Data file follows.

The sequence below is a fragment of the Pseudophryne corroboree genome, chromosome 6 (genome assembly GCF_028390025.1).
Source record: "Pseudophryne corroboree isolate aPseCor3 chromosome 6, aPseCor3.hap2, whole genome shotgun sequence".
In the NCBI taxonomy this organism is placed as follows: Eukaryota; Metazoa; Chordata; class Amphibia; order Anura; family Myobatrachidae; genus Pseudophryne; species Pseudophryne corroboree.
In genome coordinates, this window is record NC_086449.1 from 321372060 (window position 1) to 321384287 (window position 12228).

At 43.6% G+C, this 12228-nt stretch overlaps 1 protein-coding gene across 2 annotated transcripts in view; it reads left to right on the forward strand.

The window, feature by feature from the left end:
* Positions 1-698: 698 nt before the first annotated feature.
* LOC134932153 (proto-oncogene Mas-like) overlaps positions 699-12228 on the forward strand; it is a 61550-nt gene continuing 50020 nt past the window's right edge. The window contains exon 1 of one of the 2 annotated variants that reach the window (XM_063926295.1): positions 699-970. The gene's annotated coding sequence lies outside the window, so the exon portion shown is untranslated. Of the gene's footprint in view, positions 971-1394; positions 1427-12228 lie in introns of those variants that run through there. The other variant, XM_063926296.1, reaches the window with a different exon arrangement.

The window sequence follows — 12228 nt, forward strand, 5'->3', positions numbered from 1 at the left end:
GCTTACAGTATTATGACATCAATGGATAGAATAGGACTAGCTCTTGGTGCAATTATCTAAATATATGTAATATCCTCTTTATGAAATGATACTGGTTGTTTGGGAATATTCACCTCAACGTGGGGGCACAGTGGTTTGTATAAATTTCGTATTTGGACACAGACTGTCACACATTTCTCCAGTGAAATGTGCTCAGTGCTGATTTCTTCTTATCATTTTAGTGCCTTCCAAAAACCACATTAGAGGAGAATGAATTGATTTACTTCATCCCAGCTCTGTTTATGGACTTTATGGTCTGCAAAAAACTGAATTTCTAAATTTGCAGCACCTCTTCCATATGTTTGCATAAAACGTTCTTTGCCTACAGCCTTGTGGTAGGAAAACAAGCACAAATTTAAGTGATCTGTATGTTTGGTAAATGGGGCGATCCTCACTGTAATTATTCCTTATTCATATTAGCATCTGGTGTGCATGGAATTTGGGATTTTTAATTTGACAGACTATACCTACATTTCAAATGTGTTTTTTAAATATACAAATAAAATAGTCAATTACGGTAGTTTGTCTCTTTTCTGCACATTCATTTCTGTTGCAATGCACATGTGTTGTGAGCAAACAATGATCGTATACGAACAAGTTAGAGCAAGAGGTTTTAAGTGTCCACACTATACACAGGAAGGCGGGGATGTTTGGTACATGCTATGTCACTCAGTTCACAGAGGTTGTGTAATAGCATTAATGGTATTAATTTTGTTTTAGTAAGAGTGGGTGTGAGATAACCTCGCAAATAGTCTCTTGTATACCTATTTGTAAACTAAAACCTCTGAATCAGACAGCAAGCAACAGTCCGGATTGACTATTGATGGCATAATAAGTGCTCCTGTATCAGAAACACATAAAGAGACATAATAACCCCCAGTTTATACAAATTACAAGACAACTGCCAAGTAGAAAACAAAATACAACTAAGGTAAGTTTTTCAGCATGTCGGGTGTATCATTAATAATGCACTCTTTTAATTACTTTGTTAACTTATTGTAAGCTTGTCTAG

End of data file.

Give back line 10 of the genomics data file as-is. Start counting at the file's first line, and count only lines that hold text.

GCTTACAGTATTATGACATCAATGGATAGAATAGGACTAGCTCTTGGTGCAATTATCTAAATATATGTAATATCCTCTTTATGAAATGATACTGGTTGTTTGGGAATATTCACCTCAACGTGGGGGCACAGTGGTTTGTATAAATTTCGTATTTGGACACAGACTGTCACACATTTCTCCAGTGAAATGTGCTCAGTGCTGATTTCTTCTTATCATTTTAGTGCCTTCCAAAAACCACATTAGAGGAGAATGAATTGATTTACTTCATCCCAGCTCTGTTTATGGACTTTATGGTCTGCAAAAAACTGAATTTCTAAATTTGCAGCACCTCTTCCATATGTTTGCATAAAACGTTCTTTGCCTACAGCCTTGTGGTAGGAAAACAAGCACAAATTTAAGTGATCTGTATGTTTGGTAAATGGGGCGATCCTCACTGTAATTATTCCTTATTCATATTAGCATCTGGTGTGCATGGAATTTGGGATTTTTAATTTGACAGACTATACCTACATTTCAAATGTGTTTTTTAAATATACAAATAAAATAGTCAATTACGGTAGTTTGTCTCTTTTCTGCACATTCATTTCTGTTGCAATGCACATGTGTTGTGAGCAAACAATGATCGTATACGAACAAGTTAGAGCAAGAGGTTTTAAGTGTCCACACTATACACAGGAAGGCGGGGATGTTTGGTACATGCTATGTCACTCAGTTCACAGAGGTTGTGTAATAGCATTAATGGTATTAATTTTGTTTTAGTAAGAGTGGGTGTGAGATAACCTCGCAAATAGTCTCTTGTATACCTATTTGTAAACTAAAACCTCTGAATCAGACAGCAAGCAACAGTCCGGATTGACTATTGATGGCATAATAAGTGCTCCTGTATCAGAAACACATAAAGAGACATAATAACCCCCAGTTTATACAAATTACAAGACAACTGCCAAGTAGAAAACAAAATACAACTAAGGTAAGTTTTTCAGCATGTCGGGTGTATCATTAATAATGCACTCTTTTAATTACTTTGTTAACTTATTGTAAGCTTGTCTAG